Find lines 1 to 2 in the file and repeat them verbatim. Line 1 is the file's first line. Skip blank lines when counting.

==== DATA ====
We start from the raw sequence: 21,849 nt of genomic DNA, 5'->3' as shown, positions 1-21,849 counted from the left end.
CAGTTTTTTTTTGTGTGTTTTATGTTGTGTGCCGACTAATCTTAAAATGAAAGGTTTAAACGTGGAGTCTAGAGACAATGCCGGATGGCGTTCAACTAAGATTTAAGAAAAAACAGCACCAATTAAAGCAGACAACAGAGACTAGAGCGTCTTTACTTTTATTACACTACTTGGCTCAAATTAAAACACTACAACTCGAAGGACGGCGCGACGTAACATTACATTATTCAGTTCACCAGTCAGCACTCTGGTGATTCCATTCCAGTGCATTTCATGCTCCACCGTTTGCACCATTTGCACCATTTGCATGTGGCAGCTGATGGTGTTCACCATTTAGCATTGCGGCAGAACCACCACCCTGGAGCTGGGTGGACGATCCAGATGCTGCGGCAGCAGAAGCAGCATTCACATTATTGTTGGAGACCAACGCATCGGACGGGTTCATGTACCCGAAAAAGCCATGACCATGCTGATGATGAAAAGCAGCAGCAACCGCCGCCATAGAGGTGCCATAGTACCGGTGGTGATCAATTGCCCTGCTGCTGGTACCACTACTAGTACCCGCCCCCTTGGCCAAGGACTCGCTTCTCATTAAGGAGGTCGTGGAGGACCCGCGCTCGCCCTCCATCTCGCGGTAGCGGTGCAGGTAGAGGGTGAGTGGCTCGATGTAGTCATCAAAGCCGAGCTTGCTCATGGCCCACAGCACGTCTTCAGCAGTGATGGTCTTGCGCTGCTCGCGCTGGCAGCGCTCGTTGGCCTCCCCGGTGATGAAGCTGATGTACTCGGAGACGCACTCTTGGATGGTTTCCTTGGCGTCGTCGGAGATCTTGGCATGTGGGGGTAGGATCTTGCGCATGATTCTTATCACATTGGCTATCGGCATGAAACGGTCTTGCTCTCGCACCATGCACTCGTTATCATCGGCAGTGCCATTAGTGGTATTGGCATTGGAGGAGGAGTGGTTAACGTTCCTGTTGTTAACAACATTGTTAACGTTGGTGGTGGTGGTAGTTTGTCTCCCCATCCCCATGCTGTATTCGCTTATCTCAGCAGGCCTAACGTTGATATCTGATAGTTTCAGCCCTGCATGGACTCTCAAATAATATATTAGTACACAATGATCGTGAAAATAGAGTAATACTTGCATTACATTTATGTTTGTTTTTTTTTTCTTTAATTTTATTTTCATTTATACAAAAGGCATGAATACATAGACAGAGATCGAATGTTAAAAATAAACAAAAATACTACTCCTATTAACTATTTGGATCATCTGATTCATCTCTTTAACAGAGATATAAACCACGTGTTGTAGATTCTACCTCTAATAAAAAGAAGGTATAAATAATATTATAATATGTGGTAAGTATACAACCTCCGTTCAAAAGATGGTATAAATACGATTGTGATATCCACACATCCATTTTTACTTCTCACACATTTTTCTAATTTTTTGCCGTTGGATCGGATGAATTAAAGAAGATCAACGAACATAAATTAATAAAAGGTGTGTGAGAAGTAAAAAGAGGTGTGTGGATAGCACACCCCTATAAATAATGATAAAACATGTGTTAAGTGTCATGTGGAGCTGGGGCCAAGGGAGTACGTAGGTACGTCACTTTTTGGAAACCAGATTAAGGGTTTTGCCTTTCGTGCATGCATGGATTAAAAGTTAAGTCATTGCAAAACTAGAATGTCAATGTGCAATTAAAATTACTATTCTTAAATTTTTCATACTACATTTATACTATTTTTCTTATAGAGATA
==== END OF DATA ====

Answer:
We start from the raw sequence: 21,849 nt of genomic DNA, 5'->3' as shown, positions 1-21,849 counted from the left end.
CAGTTTTTTTTTGTGTGTTTTATGTTGTGTGCCGACTAATCTTAAAATGAAAGGTTTAAACGTGGAGTCTAGAGACAATGCCGGATGGCGTTCAACTAAGATTTAAGAAAAAACAGCACCAATTAAAGCAGACAACAGAGACTAGAGCGTCTTTACTTTTATTACACTACTTGGCTCAAATTAAAACACTACAACTCGAAGGACGGCGCGACGTAACATTACATTATTCAGTTCACCAGTCAGCACTCTGGTGATTCCATTCCAGTGCATTTCATGCTCCACCGTTTGCACCATTTGCACCATTTGCATGTGGCAGCTGATGGTGTTCACCATTTAGCATTGCGGCAGAACCACCACCCTGGAGCTGGGTGGACGATCCAGATGCTGCGGCAGCAGAAGCAGCATTCACATTATTGTTGGAGACCAACGCATCGGACGGGTTCATGTACCCGAAAAAGCCATGACCATGCTGATGATGAAAAGCAGCAGCAACCGCCGCCATAGAGGTGCCATAGTACCGGTGGTGATCAATTGCCCTGCTGCTGGTACCACTACTAGTACCCGCCCCCTTGGCCAAGGACTCGCTTCTCATTAAGGAGGTCGTGGAGGACCCGCGCTCGCCCTCCATCTCGCGGTAGCGGTGCAGGTAGAGGGTGAGTGGCTCGATGTAGTCATCAAAGCCGAGCTTGCTCATGGCCCACAGCACGTCTTCAGCAGTGATGGTCTTGCGCTGCTCGCGCTGGCAGCGCTCGTTGGCCTCCCCGGTGATGAAGCTGATGTACTCGGAGACGCACTCTTGGATGGTTTCCTTGGCGTCGTCGGAGATCTTGGCATGTGGGGGTAGGATCTTGCGCATGATTCTTATCACATTGGCTATCGGCATGAAACGGTCTTGCTCTCGCACCATGCACTCGTTATCATCGGCAGTGCCATTAGTGGTATTGGCATTGGAGGAGGAGTGGTTAACGTTCCTGTTGTTAACAACATTGTTAACGTTGGTGGTGGTGGTAGTTTGTCTCCCCATCCCCATGCTGTATTCGCTTATCTCAGCAGGCCTAACGTTGATATCTGATAGTTTCAGCCCTGCATGGACTCTCAAATAATATATTAGTACACAATGATCGTGAAAATAGAGTAATACTTGCATTACATTTATGTTTGTTTTTTTTTTCTTTAATTTTATTTTCATTTATACAAAAGGCATGAATACATAGACAGAGATCGAATGTTAAAAATAAACAAAAATACTACTCCTATTAACTATTTGGATCATCTGATTCATCTCTTTAACAGAGATATAAACCACGTGTTGTAGATTCTACCTCTAATAAAAAGAAGGTATAAATAATATTATAATATGTGGTAAGTATACAACCTCCGTTCAAAAGATGGTATAAATACGATTGTGATATCCACACATCCATTTTTACTTCTCACACATTTTTCTAATTTTTTGCCGTTGGATCGGATGAATTAAAGAAGATCAACGAACATAAATTAATAAAAGGTGTGTGAGAAGTAAAAAGAGGTGTGTGGATAGCACACCCCTATAAATAATGATAAAACATGTGTTAAGTGTCATGTGGAGCTGGGGCCAAGGGAGTACGTAGGTACGTCACTTTTTGGAAACCAGATTAAGGGTTTTGCCTTTCGTGCATGCATGGATTAAAAGTTAAGTCATTGCAAAACTAGAATGTCAATGTGCAATTAAAATTACTATTCTTAAATTTTTCATACTACATTTATACTATTTTTCTTATAGAGATA